Possibly the most traumatic event for the three of us on the drive thus far happened in Wyoming when we drove through a herd of wild buffalo. You see, after Hunter had his meeting with a Holstein calf at a dairy farm in British Columbia he felt like he could take on the world… including about 250 full grown buffalo. We’re not sure if he was intending to play with them, chase them or eat them and to be honest he probably isn’t too sure either but one thing is for sure: the fifteen minute slow drive through the herd was an experience none of us will forget.
Between the tourist traffic pulled over to the side of the road and big bull buffaloes standing IN the road, driving the mile through the herd was easier said than done. That allowed Hunter to turn the inside of the car into his own personal racetrack, going from the back passenger window to standing on my lap and banking off the cooler in the back seat to end up with half of his body shoved into the shelf under the back window.Fortunately though, instead of staying put there he kept making laps at a borderline frenetic pace[Possible Sarcasm]. Chaos ensued until we could get a grasp on his collar and it lasted for longer than either Lindsay, myself or any of our possessions in the car would’ve liked. He was forced to stand there with a firm grip on the neck making the most God-awful noises he could muster as we drove through the herd and for the next several miles after it. Seriously… if someone heard him they would’ve probably called animal control and reported us for cruelty based solely on the sounds he was making.
And this is a video of a Guy on a Buffalo. Not necessarily related but valid nonetheless.
Our first day playing in the woods after finishing up in Boise happened in Jackson Hole, Wyoming which is located on the in the shadows of the Grand Teton and Grand Teton National Park. Originally we planned on going into the park for a day or two and then heading up to Glacier National Park in Montana for a 5 day backpacking trip. Well… while I finished up getting our back country camping permit for Teton it just occurred to me to ask about the dog, which is when the Park Ranger informed us he was not was not allowed anywhere in the National Park that an automobile couldn’t go. While this came as a surprise, it is understandable when you think of the Parks as a museum that you can loot but not touch. So Plan B it is!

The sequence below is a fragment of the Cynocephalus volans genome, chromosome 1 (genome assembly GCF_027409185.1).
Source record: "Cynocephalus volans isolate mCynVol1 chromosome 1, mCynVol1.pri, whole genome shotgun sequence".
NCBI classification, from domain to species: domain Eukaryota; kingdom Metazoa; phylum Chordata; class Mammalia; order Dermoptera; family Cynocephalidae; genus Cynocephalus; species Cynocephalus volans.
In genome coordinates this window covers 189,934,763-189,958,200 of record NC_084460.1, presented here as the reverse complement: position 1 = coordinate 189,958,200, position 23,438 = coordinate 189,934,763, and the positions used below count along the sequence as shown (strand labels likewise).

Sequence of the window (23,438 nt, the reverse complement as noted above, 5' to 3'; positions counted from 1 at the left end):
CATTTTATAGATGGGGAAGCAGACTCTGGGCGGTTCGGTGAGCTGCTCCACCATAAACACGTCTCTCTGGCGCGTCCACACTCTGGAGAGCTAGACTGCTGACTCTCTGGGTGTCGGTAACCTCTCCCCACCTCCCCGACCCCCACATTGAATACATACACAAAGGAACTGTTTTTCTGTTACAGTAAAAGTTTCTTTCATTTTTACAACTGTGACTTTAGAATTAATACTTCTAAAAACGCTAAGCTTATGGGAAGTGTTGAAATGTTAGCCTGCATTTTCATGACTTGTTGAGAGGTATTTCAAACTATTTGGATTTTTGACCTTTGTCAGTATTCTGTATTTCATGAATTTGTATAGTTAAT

After that, we ran into Teton Mountaineering in Jackson, WY, to pick up a map and a couple necessities (like shoes for Lindsay, who sold hers for drug money in Anchorage) and decided on a 12 mile day trip on the back side of the Tetons to a peak called Table Mountain. We started nice and early, waking near the crack of dawn which allowed us to get to the trailhead at a brisk 11am. The first couple miles were a pretty easy nature walk through to forest… until we arrived at 1.5 miles of switchbacks, starting at 9,000ft above sea level. Coming from sea level in Anchorage and sitting in a car for four weeks we were in less than stellar 11,0000ft mountain climbing shape. Nonetheless, after a pretty brutal trip up the hill we ended up at a breathtaking (bad pun… I know) view of the back side of the Tetons.
As opposed to the view from the park road, we gained an additional 4,000ft and had a “backstage look” of the awe inspiring Grand Teton and his fellow compadres to the left and right. We sat on the plateau of the Table Mountain summit, only a half mile of horizontal distance to the Grand, for all of ten minutes before a storm quickly came rolling in on top of us with an unpredictable broil of high altitude showers and hail. We ran straight to the trail that lead from the summit down the face and dropped 2,500ft(+) in just over a mile, basically a controlled fall to the parking lot. This was great an all… except the 68 year old couple we met on the way down kept chasing us down the hill and a little bit of pride kept us from taking a break. Yep, they were 42 years our elder and chased us down a 1 mile scramble, kudos to them, I guess…